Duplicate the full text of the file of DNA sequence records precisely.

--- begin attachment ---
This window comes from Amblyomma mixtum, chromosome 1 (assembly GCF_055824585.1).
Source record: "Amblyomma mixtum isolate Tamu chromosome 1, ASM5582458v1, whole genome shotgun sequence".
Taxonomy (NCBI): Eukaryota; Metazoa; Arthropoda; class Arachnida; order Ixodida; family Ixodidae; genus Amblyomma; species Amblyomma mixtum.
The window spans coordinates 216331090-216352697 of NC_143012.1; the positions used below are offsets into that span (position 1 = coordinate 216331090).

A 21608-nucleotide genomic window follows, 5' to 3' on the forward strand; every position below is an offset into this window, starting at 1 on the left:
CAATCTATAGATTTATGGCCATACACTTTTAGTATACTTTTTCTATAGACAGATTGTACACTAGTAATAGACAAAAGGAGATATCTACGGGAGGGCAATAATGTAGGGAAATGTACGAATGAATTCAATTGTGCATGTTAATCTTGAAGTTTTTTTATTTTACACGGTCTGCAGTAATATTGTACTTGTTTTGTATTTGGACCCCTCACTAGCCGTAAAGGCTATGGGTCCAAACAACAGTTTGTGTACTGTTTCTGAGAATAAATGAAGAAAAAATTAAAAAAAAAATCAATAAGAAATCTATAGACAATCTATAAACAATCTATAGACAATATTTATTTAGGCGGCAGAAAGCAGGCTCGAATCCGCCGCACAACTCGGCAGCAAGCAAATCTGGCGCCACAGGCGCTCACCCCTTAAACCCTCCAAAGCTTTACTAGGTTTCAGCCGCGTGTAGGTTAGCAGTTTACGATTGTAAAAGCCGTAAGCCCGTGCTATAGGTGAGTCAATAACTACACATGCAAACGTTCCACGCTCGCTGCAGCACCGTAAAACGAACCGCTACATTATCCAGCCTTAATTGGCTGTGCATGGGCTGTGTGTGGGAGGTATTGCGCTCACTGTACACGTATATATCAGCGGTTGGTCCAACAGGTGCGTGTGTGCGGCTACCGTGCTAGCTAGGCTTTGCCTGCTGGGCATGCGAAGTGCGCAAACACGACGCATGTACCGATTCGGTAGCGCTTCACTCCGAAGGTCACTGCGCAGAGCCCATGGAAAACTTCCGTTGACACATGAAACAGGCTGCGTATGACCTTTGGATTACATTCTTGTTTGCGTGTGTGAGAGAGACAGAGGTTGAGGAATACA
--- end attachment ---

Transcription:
This window comes from Amblyomma mixtum, chromosome 1 (assembly GCF_055824585.1).
Source record: "Amblyomma mixtum isolate Tamu chromosome 1, ASM5582458v1, whole genome shotgun sequence".
Taxonomy (NCBI): Eukaryota; Metazoa; Arthropoda; class Arachnida; order Ixodida; family Ixodidae; genus Amblyomma; species Amblyomma mixtum.
The window spans coordinates 216331090-216352697 of NC_143012.1; the positions used below are offsets into that span (position 1 = coordinate 216331090).

A 21608-nucleotide genomic window follows, 5' to 3' on the forward strand; every position below is an offset into this window, starting at 1 on the left:
CAATCTATAGATTTATGGCCATACACTTTTAGTATACTTTTTCTATAGACAGATTGTACACTAGTAATAGACAAAAGGAGATATCTACGGGAGGGCAATAATGTAGGGAAATGTACGAATGAATTCAATTGTGCATGTTAATCTTGAAGTTTTTTTATTTTACACGGTCTGCAGTAATATTGTACTTGTTTTGTATTTGGACCCCTCACTAGCCGTAAAGGCTATGGGTCCAAACAACAGTTTGTGTACTGTTTCTGAGAATAAATGAAGAAAAAATTAAAAAAAAAATCAATAAGAAATCTATAGACAATCTATAAACAATCTATAGACAATATTTATTTAGGCGGCAGAAAGCAGGCTCGAATCCGCCGCACAACTCGGCAGCAAGCAAATCTGGCGCCACAGGCGCTCACCCCTTAAACCCTCCAAAGCTTTACTAGGTTTCAGCCGCGTGTAGGTTAGCAGTTTACGATTGTAAAAGCCGTAAGCCCGTGCTATAGGTGAGTCAATAACTACACATGCAAACGTTCCACGCTCGCTGCAGCACCGTAAAACGAACCGCTACATTATCCAGCCTTAATTGGCTGTGCATGGGCTGTGTGTGGGAGGTATTGCGCTCACTGTACACGTATATATCAGCGGTTGGTCCAACAGGTGCGTGTGTGCGGCTACCGTGCTAGCTAGGCTTTGCCTGCTGGGCATGCGAAGTGCGCAAACACGACGCATGTACCGATTCGGTAGCGCTTCACTCCGAAGGTCACTGCGCAGAGCCCATGGAAAACTTCCGTTGACACATGAAACAGGCTGCGTATGACCTTTGGATTACATTCTTGTTTGCGTGTGTGAGAGAGACAGAGGTTGAGGAATACA